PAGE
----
Millar sacked by CofidisClose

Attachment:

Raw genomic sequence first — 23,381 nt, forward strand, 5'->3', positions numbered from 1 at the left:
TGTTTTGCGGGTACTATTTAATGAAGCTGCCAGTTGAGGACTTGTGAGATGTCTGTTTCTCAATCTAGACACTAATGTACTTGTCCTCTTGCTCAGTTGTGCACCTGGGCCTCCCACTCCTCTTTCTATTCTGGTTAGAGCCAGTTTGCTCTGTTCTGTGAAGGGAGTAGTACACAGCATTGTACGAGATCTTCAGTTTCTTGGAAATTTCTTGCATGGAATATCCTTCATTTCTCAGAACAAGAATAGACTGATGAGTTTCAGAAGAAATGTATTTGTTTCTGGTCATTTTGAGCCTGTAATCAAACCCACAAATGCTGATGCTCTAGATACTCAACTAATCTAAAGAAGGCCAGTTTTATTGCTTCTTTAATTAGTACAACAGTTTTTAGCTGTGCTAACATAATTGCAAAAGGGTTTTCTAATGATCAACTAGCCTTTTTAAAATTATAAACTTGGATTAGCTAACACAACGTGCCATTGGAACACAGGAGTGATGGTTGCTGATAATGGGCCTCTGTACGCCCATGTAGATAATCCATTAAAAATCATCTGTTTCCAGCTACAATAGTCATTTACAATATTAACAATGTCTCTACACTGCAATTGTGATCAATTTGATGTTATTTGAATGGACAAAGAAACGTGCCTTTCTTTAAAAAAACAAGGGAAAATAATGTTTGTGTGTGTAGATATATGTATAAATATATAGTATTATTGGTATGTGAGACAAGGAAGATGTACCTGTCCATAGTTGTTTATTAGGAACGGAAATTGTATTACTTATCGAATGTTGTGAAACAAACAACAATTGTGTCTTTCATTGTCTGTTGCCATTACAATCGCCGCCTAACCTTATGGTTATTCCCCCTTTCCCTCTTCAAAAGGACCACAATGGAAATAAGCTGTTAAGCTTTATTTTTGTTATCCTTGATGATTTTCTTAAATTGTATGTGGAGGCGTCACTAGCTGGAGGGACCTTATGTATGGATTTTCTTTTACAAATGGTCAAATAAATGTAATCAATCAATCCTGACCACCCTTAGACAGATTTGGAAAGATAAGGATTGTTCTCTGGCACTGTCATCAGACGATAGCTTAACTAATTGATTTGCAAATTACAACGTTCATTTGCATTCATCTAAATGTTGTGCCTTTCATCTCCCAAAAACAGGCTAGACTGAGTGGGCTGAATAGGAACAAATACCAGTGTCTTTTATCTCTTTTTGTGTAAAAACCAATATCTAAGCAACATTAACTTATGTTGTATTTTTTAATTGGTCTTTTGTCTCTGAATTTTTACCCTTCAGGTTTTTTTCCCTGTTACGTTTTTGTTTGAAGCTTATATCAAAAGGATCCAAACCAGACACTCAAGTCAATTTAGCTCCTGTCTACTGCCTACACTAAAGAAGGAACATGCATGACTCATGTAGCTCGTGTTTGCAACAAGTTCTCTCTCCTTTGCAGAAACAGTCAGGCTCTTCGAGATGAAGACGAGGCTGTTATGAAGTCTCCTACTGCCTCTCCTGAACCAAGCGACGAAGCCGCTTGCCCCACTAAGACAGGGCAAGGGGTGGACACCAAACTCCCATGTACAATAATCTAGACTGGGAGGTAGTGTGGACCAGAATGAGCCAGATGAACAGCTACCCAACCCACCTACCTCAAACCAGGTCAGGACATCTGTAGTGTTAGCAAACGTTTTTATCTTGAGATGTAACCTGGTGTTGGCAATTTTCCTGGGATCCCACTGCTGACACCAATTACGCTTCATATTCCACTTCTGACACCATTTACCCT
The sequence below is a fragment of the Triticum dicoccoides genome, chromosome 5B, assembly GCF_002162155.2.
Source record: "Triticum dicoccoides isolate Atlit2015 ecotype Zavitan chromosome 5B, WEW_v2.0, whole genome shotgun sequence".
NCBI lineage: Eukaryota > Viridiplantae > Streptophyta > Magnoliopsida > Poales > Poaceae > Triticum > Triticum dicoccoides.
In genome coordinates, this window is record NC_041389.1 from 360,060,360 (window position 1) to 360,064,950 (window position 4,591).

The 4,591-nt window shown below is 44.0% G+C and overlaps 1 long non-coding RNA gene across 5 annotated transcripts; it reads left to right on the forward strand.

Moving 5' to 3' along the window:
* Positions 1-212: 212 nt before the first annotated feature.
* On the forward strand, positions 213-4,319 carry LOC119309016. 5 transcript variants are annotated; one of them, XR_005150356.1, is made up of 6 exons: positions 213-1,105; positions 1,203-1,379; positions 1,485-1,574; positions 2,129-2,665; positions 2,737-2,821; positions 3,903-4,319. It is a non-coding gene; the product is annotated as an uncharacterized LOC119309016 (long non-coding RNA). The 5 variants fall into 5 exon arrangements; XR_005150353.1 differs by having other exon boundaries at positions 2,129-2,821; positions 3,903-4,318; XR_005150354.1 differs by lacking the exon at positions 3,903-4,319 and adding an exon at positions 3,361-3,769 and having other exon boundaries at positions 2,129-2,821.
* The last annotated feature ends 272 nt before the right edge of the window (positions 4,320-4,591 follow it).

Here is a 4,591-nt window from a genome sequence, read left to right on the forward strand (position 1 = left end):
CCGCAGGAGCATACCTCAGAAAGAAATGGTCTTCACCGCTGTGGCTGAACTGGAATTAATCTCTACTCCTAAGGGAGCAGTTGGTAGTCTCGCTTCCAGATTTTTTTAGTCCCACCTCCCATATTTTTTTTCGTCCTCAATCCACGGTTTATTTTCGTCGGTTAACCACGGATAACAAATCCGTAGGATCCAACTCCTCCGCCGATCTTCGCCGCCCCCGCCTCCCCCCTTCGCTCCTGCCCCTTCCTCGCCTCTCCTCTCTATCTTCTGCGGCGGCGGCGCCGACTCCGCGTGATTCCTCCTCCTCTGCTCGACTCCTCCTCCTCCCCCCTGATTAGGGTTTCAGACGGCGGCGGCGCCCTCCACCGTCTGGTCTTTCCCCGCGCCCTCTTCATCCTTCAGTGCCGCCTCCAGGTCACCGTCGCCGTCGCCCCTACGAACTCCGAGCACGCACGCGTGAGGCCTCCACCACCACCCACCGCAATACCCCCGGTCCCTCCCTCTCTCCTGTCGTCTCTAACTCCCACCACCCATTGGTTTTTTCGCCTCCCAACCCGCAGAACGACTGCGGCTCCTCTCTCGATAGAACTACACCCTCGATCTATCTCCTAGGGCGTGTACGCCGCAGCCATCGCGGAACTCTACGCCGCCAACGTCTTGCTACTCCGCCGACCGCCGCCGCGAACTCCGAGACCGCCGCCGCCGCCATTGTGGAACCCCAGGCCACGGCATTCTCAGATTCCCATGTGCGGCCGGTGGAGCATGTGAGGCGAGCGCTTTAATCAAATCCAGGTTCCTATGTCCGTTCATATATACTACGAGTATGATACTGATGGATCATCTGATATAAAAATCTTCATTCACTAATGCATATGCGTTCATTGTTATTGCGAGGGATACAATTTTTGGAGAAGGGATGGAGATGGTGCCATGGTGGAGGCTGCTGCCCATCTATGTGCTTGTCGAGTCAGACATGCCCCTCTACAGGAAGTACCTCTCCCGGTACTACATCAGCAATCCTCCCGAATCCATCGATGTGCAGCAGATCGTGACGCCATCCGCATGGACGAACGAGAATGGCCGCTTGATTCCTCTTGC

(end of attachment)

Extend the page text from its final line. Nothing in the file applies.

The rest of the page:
David Millar is likely to hear he has been sacked by Cofidis and could well lose his world time triaPICTURE BY TIM DE WAELE According to his lawyer, British rider David Millar, who admitted two days before the start of the Tour de France that he had taken the red blood cell-boosting drug EPO, has been sacked by his French Cofidis squad. After a meeting with Richard Pallain, the judge in charge of the doping investigation in Nanterre, on Tuesday afternoon, Millar's lawyer, Paul-Albert Iweins, confirmed that the 27-year-old had been sacked. On the same day, L'Equipe, the French sports newspaper published, word for word, Millar's admission to Pallain on July 1 of EPO use. In the testimony, Millar tells how he first used the drug in 2001 with Cofidis team-mate Massimiliano Lelli in Italy. "I stayed with Lelli for two weeks in August 2001, and we went and bought EPO from a number of different suppliers. I would stay in the car and give Lelli around 400 euros for a syringe of EPO," Millar said. "It was Lelli who bought it, and who showed me how to inject it." Millar says that he felt guilty about using EPO, especially for having used the drug again in 2003 ahead of winning the time trial world championship in Hamilton, Canada. "I had dreamed of becoming world champion. I did it, but I cheated. You dope because you become a prisoner of yourself, of the glory and the money. I'm not proud that I doped myself. I wasn't happy," Millar said. "I was a prisoner of the person I had become." Tuesday afternoon's meeting between Millar and Pallain was this time with the addition of Philippe Gaumont, the former Cofidis rider who made the initial claims of doping practices in the team. According to Iweins, "both riders stuck to their stories". Talking to the Guardian, Millar's sister and business manager Frances confirmed L'Equipe's transcript was genuine "word for word". A spokesman for the UCI said if it was shown that the statements printed in L'Equipe are indeed accurate, a process would start leading to the Briton losing the world time trial title he won in Hamilton last year. Australia's Michael Rogers would inherit the title. Millar was due to meet with his Cofidis team during the first week of the Tour, but did not receive the letter they sent out. Cofidis team manager Francis Van Londersele confirmed yesterday: "He is going to get a letter from us notifying him of disapproval of his actions and telling him that he will be released from his contract."